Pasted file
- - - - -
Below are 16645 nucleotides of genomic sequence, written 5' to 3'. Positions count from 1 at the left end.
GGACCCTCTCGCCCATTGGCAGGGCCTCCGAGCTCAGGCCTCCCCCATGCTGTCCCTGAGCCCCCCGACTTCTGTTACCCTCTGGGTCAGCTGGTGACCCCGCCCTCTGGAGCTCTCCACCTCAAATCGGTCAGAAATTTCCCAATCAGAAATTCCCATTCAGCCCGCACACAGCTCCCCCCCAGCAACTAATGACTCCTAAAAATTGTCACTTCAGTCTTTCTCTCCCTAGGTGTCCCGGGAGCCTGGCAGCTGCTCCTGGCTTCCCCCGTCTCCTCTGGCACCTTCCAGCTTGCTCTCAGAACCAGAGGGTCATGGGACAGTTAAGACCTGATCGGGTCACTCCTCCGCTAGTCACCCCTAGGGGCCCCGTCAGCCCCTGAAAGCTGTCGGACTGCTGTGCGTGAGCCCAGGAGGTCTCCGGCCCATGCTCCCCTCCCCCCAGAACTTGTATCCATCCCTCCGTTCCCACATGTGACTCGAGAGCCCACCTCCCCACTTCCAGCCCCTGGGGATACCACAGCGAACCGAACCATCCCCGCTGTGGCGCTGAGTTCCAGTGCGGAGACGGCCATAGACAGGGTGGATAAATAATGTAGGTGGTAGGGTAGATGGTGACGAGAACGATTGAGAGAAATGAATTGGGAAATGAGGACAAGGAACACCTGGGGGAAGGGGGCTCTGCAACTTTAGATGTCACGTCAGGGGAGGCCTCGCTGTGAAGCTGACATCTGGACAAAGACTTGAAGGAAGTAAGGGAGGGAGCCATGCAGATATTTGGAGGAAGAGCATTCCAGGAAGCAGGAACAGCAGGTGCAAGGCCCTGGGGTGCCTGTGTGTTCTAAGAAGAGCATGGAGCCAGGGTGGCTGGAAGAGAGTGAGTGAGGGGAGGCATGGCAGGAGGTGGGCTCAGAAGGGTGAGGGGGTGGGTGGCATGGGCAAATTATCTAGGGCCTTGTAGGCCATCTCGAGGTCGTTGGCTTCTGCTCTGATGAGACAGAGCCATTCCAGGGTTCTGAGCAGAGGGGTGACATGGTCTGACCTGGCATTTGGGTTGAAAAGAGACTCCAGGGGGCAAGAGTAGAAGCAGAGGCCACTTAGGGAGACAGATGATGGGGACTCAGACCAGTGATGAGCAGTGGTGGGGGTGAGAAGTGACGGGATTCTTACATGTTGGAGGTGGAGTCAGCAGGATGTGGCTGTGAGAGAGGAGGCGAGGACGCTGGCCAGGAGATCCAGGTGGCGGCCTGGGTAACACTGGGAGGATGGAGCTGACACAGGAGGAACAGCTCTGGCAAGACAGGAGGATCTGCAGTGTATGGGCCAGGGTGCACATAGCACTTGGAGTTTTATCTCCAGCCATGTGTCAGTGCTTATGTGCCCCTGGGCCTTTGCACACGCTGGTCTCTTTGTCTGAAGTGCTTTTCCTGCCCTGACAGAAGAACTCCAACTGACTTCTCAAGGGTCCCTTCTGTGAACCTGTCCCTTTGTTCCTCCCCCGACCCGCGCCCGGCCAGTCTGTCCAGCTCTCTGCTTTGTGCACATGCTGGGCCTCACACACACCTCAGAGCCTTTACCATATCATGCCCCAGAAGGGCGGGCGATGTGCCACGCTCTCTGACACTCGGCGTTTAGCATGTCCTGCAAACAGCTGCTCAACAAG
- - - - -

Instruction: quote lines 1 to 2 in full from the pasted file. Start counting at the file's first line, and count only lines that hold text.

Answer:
Below are 16645 nucleotides of genomic sequence, written 5' to 3'. Positions count from 1 at the left end.
GGACCCTCTCGCCCATTGGCAGGGCCTCCGAGCTCAGGCCTCCCCCATGCTGTCCCTGAGCCCCCCGACTTCTGTTACCCTCTGGGTCAGCTGGTGACCCCGCCCTCTGGAGCTCTCCACCTCAAATCGGTCAGAAATTTCCCAATCAGAAATTCCCATTCAGCCCGCACACAGCTCCCCCCCAGCAACTAATGACTCCTAAAAATTGTCACTTCAGTCTTTCTCTCCCTAGGTGTCCCGGGAGCCTGGCAGCTGCTCCTGGCTTCCCCCGTCTCCTCTGGCACCTTCCAGCTTGCTCTCAGAACCAGAGGGTCATGGGACAGTTAAGACCTGATCGGGTCACTCCTCCGCTAGTCACCCCTAGGGGCCCCGTCAGCCCCTGAAAGCTGTCGGACTGCTGTGCGTGAGCCCAGGAGGTCTCCGGCCCATGCTCCCCTCCCCCCAGAACTTGTATCCATCCCTCCGTTCCCACATGTGACTCGAGAGCCCACCTCCCCACTTCCAGCCCCTGGGGATACCACAGCGAACCGAACCATCCCCGCTGTGGCGCTGAGTTCCAGTGCGGAGACGGCCATAGACAGGGTGGATAAATAATGTAGGTGGTAGGGTAGATGGTGACGAGAACGATTGAGAGAAATGAATTGGGAAATGAGGACAAGGAACACCTGGGGGAAGGGGGCTCTGCAACTTTAGATGTCACGTCAGGGGAGGCCTCGCTGTGAAGCTGACATCTGGACAAAGACTTGAAGGAAGTAAGGGAGGGAGCCATGCAGATATTTGGAGGAAGAGCATTCCAGGAAGCAGGAACAGCAGGTGCAAGGCCCTGGGGTGCCTGTGTGTTCTAAGAAGAGCATGGAGCCAGGGTGGCTGGAAGAGAGTGAGTGAGGGGAGGCATGGCAGGAGGTGGGCTCAGAAGGGTGAGGGGGTGGGTGGCATGGGCAAATTATCTAGGGCCTTGTAGGCCATCTCGAGGTCGTTGGCTTCTGCTCTGATGAGACAGAGCCATTCCAGGGTTCTGAGCAGAGGGGTGACATGGTCTGACCTGGCATTTGGGTTGAAAAGAGACTCCAGGGGGCAAGAGTAGAAGCAGAGGCCACTTAGGGAGACAGATGATGGGGACTCAGACCAGTGATGAGCAGTGGTGGGGGTGAGAAGTGACGGGATTCTTACATGTTGGAGGTGGAGTCAGCAGGATGTGGCTGTGAGAGAGGAGGCGAGGACGCTGGCCAGGAGATCCAGGTGGCGGCCTGGGTAACACTGGGAGGATGGAGCTGACACAGGAGGAACAGCTCTGGCAAGACAGGAGGATCTGCAGTGTATGGGCCAGGGTGCACATAGCACTTGGAGTTTTATCTCCAGCCATGTGTCAGTGCTTATGTGCCCCTGGGCCTTTGCACACGCTGGTCTCTTTGTCTGAAGTGCTTTTCCTGCCCTGACAGAAGAACTCCAACTGACTTCTCAAGGGTCCCTTCTGTGAACCTGTCCCTTTGTTCCTCCCCCGACCCGCGCCCGGCCAGTCTGTCCAGCTCTCTGCTTTGTGCACATGCTGGGCCTCACACACACCTCAGAGCCTTTACCATATCATGCCCCAGAAGGGCGGGCGATGTGCCACGCTCTCTGACACTCGGCGTTTAGCATGTCCTGCAAACAGCTGCTCAACAAG